These verses don’t prohibit you – or anyone else – from becoming truly wealthy. After all, the Bible is full of references to people of great riches: Solomon, Abraham, and others. Scripture doesn’t prohibit gaining personal wealth. In fact, your talent may well be making money.

What this passage does prevent is wasting your time, going after something that’s unlikely to happen. 

Chasing after money isn’t worth it. It’s something that all too easily disappears.

Keep your good name

A good name is more desirable than great riches; to be esteemed is better than silver or gold. ~Proverbs 22:1 NIV

Business NamesHosting a domain, starting a new business, or having a baby are all situations that require thought. When beginning a business, the owner should spend some time thinking about the name. After all, a business is only as good as its name, they say.

The same idea goes for your personal name. Your parents may have had something in mind when they selected your birth name. But even if they didn’t, you still have a reputation in your community or among members of your church.

The New Living Translation renders this as, “Choose a good reputation over great riches…” The implication is that one should actively think about the logical possible outcomes of a decision. Will this idea to make money affect your good reputation, or not?

Secondly, this verse offers insight on wealth creation versus your own value. Will chasing that silver or gold cause someone to think differently about you?

There is nothing wrong with creating wealth. The Bible is full of accounts of men and women who’ve earned their share along the way. But there are many traps to be aware of, too.

This is an important question – especially if you’re young. Are you thoughtfully choosing to maintain your reputation? Once it’s lost, a good name may be very difficult to find.

Don’t shut your ears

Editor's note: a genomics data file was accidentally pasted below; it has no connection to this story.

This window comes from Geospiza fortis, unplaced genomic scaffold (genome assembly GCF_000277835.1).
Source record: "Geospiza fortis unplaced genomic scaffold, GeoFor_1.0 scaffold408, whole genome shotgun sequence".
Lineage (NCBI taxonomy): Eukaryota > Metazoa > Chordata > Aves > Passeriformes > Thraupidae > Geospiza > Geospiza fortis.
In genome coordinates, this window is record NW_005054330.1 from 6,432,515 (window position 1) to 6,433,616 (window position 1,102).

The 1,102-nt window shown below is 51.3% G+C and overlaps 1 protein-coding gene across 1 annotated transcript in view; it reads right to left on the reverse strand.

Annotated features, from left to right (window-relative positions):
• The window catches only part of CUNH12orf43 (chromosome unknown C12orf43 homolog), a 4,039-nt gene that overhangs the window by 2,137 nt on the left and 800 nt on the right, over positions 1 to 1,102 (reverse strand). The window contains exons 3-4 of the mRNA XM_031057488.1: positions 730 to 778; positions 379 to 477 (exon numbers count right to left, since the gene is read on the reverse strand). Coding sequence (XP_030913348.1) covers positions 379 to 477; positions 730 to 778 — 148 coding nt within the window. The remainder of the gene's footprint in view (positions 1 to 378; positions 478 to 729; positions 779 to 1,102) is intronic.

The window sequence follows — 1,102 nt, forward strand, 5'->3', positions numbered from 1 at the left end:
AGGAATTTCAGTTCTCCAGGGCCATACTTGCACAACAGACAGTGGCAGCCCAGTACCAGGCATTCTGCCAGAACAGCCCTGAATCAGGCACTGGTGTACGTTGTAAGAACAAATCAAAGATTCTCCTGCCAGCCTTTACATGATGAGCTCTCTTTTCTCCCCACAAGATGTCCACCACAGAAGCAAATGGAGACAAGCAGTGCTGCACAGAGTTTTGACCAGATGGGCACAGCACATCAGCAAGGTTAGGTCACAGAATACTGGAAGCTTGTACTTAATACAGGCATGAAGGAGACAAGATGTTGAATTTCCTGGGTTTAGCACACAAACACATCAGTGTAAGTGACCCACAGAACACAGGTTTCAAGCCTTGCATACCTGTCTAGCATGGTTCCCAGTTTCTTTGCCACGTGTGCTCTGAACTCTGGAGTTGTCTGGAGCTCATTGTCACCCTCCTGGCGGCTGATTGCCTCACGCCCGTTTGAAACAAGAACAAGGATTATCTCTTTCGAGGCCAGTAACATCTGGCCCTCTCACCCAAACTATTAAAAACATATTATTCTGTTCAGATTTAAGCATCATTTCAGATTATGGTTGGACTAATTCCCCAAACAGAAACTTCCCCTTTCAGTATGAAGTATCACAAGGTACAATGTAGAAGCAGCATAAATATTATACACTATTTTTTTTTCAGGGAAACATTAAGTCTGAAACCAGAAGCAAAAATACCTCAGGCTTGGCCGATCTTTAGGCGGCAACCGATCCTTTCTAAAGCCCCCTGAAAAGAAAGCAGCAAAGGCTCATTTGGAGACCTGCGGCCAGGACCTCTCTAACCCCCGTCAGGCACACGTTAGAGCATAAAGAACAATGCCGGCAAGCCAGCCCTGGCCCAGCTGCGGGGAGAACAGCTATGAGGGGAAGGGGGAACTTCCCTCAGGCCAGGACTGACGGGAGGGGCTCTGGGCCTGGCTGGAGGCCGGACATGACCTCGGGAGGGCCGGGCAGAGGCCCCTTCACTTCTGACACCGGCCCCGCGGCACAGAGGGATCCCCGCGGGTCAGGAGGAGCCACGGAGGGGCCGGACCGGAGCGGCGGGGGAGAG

Whoever shuts their ears to the cry of the poor will also cry out and not be answered. ~Proverbs 21:13 NIV

Not ListeningWhen you shut your ears, you’re not listening. And if you listen just for a moment, you can hear the cry of the poor.

One sure way to provide assistance is to send your money to a reputable group or organization that is working with them. Another is to pray for those less fortunate than you.

But the real danger here is having God not listen to us. Proverbs 15:29 says, “The Lord is far from the wicked, but he hears the prayers of the righteous.” Maybe not today, but at some point in the future, you’ll cry out to God. And you’ll wonder why he’s not listening.

The poor will always cry. Are you listening?

Don’t be led astray

Wine is a mocker and beer a brawler; whoever is led astray by them is not wise. ~Proverbs 20:1 NIV

water splash in a glassThis verse is a simple reminder that wine and beer are dangerous.

They’re described as a mocker and a brawler. Just let them get out of hand, and both will pick fights with you, whether or not you want one.

“Mock” and “brawl” both have specific meanings:

Mock: to laugh at or make fun of (someone or something), especially by copying an action or a way of behaving or speaking, or to criticize and laugh at (someone or something) for being bad, worthless, or unimportant.

Brawl: to fight noisily, usually in a public place.

Sounds like a person asking for trouble, doesn’t it?

But this verse doesn’t strictly prohibit drinking. The second half of the passage says, “whoever is led astray by them is not wise.” If we are seeking wisdom, we won’t be “led astray” by them.

The Bible is full of examples for us on the subject of drinking. They have been used both for and against it. But Romans 14:17 says, “For the kingdom of God is not a matter of eating and drinking, but of righteousness, peace and joy in the Holy Spirit…”

Regardless of your intentions, beer, wine, and other hard liquor does present challenges. Face them wisely.